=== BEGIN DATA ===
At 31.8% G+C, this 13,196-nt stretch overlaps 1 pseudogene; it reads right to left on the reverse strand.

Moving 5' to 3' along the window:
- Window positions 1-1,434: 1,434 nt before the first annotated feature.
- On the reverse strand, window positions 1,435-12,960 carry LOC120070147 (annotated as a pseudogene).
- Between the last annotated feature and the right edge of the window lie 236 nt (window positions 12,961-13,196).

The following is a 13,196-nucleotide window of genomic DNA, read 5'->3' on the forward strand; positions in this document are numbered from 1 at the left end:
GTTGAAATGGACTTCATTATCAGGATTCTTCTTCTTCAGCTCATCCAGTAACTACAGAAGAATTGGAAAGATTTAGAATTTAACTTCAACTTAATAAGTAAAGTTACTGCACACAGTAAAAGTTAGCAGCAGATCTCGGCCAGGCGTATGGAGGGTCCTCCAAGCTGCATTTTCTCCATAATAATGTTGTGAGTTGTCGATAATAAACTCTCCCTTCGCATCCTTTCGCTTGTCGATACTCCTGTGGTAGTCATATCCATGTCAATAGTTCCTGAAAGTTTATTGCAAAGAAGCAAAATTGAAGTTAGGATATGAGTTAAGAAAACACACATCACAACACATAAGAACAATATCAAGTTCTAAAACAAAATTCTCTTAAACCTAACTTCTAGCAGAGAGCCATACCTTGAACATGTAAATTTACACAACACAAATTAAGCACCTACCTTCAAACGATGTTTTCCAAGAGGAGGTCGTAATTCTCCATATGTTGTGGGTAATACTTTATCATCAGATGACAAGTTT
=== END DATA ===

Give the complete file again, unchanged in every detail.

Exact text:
At 31.8% G+C, this 13,196-nt stretch overlaps 1 pseudogene; it reads right to left on the reverse strand.

Moving 5' to 3' along the window:
- Window positions 1-1,434: 1,434 nt before the first annotated feature.
- On the reverse strand, window positions 1,435-12,960 carry LOC120070147 (annotated as a pseudogene).
- Between the last annotated feature and the right edge of the window lie 236 nt (window positions 12,961-13,196).

The following is a 13,196-nucleotide window of genomic DNA, read 5'->3' on the forward strand; positions in this document are numbered from 1 at the left end:
GTTGAAATGGACTTCATTATCAGGATTCTTCTTCTTCAGCTCATCCAGTAACTACAGAAGAATTGGAAAGATTTAGAATTTAACTTCAACTTAATAAGTAAAGTTACTGCACACAGTAAAAGTTAGCAGCAGATCTCGGCCAGGCGTATGGAGGGTCCTCCAAGCTGCATTTTCTCCATAATAATGTTGTGAGTTGTCGATAATAAACTCTCCCTTCGCATCCTTTCGCTTGTCGATACTCCTGTGGTAGTCATATCCATGTCAATAGTTCCTGAAAGTTTATTGCAAAGAAGCAAAATTGAAGTTAGGATATGAGTTAAGAAAACACACATCACAACACATAAGAACAATATCAAGTTCTAAAACAAAATTCTCTTAAACCTAACTTCTAGCAGAGAGCCATACCTTGAACATGTAAATTTACACAACACAAATTAAGCACCTACCTTCAAACGATGTTTTCCAAGAGGAGGTCGTAATTCTCCATATGTTGTGGGTAATACTTTATCATCAGATGACAAGTTT